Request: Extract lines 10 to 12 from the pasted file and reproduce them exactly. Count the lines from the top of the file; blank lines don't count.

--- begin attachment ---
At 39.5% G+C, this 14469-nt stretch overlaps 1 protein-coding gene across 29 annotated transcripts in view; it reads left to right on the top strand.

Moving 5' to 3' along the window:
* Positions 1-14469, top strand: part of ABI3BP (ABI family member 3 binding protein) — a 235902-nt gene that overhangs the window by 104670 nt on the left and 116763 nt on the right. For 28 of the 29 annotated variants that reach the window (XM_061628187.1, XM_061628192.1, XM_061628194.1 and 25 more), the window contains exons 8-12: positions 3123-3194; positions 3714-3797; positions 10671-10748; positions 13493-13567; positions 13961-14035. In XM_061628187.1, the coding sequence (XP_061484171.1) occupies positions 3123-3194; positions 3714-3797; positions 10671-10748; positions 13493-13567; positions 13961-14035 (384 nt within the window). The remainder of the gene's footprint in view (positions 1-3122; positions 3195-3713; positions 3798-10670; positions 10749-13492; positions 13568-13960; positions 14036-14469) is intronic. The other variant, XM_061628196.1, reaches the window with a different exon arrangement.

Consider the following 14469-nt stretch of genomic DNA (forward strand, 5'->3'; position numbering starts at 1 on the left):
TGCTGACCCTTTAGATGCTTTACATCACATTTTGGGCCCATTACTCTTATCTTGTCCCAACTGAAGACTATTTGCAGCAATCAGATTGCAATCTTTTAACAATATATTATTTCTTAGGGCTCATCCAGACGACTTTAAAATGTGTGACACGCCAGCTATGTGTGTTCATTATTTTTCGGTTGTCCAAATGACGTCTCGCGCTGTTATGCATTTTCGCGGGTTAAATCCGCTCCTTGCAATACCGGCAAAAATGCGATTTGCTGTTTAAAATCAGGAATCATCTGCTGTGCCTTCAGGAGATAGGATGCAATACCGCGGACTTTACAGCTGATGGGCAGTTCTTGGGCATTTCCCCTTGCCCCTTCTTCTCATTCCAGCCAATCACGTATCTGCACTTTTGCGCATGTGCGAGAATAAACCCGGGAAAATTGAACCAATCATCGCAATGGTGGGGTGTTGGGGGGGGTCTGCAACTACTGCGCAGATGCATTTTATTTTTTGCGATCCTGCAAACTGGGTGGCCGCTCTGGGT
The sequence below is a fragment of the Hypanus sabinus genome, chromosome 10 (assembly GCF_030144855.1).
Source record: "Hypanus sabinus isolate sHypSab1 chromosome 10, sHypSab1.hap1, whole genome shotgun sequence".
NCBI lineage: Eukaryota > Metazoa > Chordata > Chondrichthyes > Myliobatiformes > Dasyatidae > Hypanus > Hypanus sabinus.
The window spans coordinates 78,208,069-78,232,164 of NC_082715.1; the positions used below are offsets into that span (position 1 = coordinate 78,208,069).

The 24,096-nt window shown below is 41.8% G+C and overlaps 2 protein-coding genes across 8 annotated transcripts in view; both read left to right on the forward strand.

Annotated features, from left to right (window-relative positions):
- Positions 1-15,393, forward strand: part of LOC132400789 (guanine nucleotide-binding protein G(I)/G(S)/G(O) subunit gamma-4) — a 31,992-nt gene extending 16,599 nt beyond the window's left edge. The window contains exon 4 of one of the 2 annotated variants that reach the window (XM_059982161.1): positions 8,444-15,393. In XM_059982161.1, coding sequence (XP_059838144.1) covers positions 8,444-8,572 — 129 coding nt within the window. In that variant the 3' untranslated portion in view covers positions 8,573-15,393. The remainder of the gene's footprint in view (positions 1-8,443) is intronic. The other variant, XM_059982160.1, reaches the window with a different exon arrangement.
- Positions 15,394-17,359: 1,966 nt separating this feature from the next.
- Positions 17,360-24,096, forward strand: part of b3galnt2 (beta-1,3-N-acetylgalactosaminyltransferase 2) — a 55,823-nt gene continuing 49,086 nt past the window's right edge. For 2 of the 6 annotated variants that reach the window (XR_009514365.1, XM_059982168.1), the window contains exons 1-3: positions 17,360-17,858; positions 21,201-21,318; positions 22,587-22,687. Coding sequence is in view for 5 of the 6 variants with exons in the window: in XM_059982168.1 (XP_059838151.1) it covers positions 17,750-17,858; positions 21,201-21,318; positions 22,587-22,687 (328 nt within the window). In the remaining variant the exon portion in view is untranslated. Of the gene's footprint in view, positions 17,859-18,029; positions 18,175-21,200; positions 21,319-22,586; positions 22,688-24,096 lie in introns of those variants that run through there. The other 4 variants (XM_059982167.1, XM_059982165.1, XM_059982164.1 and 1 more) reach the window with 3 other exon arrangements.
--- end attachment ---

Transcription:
The 24,096-nt window shown below is 41.8% G+C and overlaps 2 protein-coding genes across 8 annotated transcripts in view; both read left to right on the forward strand.

Annotated features, from left to right (window-relative positions):
- Positions 1-15,393, forward strand: part of LOC132400789 (guanine nucleotide-binding protein G(I)/G(S)/G(O) subunit gamma-4) — a 31,992-nt gene extending 16,599 nt beyond the window's left edge. The window contains exon 4 of one of the 2 annotated variants that reach the window (XM_059982161.1): positions 8,444-15,393. In XM_059982161.1, coding sequence (XP_059838144.1) covers positions 8,444-8,572 — 129 coding nt within the window. In that variant the 3' untranslated portion in view covers positions 8,573-15,393. The remainder of the gene's footprint in view (positions 1-8,443) is intronic. The other variant, XM_059982160.1, reaches the window with a different exon arrangement.